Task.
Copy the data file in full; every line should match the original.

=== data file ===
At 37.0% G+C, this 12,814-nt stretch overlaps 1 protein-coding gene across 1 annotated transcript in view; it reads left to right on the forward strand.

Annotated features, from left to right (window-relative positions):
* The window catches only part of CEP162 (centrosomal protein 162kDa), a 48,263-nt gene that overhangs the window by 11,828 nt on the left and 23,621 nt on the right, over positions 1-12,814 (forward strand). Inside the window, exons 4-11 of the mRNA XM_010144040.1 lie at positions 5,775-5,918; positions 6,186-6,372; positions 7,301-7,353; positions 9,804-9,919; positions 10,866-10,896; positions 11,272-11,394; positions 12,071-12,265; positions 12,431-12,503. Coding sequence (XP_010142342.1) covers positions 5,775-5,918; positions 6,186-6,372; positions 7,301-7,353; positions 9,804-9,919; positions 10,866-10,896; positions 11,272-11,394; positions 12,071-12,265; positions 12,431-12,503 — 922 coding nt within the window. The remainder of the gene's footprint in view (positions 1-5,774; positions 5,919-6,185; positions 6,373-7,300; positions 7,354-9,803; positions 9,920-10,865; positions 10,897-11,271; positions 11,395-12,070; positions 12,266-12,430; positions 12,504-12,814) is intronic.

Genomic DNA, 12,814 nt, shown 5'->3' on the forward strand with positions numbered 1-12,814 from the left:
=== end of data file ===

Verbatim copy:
At 37.0% G+C, this 12,814-nt stretch overlaps 1 protein-coding gene across 1 annotated transcript in view; it reads left to right on the forward strand.

Annotated features, from left to right (window-relative positions):
* The window catches only part of CEP162 (centrosomal protein 162kDa), a 48,263-nt gene that overhangs the window by 11,828 nt on the left and 23,621 nt on the right, over positions 1-12,814 (forward strand). Inside the window, exons 4-11 of the mRNA XM_010144040.1 lie at positions 5,775-5,918; positions 6,186-6,372; positions 7,301-7,353; positions 9,804-9,919; positions 10,866-10,896; positions 11,272-11,394; positions 12,071-12,265; positions 12,431-12,503. Coding sequence (XP_010142342.1) covers positions 5,775-5,918; positions 6,186-6,372; positions 7,301-7,353; positions 9,804-9,919; positions 10,866-10,896; positions 11,272-11,394; positions 12,071-12,265; positions 12,431-12,503 — 922 coding nt within the window. The remainder of the gene's footprint in view (positions 1-5,774; positions 5,919-6,185; positions 6,373-7,300; positions 7,354-9,803; positions 9,920-10,865; positions 10,897-11,271; positions 11,395-12,070; positions 12,266-12,430; positions 12,504-12,814) is intronic.

Genomic DNA, 12,814 nt, shown 5'->3' on the forward strand with positions numbered 1-12,814 from the left: